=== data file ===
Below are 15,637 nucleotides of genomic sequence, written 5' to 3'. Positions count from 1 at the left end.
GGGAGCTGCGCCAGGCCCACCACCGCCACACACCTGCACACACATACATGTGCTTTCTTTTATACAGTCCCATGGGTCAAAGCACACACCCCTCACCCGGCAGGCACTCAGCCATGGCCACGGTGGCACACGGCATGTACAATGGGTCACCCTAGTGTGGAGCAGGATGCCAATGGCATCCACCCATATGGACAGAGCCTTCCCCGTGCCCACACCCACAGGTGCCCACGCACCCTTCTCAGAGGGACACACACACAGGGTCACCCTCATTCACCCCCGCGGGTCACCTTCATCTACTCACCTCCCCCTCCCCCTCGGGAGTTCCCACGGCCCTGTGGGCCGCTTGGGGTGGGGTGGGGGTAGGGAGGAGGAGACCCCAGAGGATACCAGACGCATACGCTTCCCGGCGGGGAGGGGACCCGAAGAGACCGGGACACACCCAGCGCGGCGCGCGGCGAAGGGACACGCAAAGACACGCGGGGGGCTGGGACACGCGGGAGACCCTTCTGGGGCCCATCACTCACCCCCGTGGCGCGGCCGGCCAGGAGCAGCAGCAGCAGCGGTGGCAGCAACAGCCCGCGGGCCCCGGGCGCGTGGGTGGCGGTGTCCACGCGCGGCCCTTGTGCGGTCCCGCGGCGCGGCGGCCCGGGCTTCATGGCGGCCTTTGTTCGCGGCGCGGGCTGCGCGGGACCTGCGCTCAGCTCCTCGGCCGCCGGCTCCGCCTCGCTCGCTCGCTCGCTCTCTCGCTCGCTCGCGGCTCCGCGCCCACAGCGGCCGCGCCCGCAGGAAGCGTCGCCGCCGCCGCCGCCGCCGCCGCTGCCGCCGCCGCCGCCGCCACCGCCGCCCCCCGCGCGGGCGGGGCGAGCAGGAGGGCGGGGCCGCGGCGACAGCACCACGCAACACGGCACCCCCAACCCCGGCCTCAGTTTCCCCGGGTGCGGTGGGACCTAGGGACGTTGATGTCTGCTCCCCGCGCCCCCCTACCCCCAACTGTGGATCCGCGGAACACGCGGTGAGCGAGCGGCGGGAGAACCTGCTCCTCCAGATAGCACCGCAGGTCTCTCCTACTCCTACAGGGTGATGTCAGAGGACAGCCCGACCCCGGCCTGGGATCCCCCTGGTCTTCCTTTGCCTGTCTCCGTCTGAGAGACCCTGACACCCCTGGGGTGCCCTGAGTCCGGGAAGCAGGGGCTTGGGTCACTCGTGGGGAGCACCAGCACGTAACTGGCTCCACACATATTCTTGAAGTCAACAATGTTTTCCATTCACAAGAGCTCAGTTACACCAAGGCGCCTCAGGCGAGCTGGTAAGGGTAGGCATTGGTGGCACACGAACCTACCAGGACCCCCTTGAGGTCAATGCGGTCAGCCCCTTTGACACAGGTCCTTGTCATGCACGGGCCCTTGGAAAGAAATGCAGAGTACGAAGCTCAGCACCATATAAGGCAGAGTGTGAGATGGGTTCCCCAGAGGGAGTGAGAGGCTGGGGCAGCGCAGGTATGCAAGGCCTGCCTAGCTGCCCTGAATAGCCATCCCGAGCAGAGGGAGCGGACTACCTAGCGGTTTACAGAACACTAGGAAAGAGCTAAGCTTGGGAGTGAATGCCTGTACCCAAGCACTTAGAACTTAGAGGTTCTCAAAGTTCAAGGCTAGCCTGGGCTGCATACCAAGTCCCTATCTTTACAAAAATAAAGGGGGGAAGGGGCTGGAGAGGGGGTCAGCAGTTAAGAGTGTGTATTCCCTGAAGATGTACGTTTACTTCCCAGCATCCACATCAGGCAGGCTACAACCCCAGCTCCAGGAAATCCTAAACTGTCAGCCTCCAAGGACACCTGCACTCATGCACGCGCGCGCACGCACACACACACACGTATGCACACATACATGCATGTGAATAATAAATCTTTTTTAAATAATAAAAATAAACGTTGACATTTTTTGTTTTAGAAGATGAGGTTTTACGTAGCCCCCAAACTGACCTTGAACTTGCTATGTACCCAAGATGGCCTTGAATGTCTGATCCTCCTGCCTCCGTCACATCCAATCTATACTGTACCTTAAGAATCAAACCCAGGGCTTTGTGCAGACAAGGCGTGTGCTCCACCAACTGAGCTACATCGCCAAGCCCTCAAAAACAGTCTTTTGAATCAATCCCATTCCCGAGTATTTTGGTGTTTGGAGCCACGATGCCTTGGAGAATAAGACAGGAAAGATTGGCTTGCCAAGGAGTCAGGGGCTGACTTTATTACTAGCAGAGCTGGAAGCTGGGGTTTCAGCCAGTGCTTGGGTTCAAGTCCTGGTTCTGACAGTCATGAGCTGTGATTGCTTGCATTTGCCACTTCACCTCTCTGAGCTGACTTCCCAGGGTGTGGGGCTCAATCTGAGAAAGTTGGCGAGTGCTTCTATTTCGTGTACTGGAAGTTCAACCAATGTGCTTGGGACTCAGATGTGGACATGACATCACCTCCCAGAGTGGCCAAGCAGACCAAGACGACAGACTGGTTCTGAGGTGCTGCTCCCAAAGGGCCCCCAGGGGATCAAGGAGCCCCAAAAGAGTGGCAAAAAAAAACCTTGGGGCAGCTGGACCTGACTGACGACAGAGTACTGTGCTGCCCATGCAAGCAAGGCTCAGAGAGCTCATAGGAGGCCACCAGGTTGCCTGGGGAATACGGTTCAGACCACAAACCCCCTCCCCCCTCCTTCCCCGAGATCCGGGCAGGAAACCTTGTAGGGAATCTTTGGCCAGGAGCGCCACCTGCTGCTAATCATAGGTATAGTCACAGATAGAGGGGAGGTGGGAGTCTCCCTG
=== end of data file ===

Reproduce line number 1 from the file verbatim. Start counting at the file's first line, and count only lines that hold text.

Below are 15,637 nucleotides of genomic sequence, written 5' to 3'. Positions count from 1 at the left end.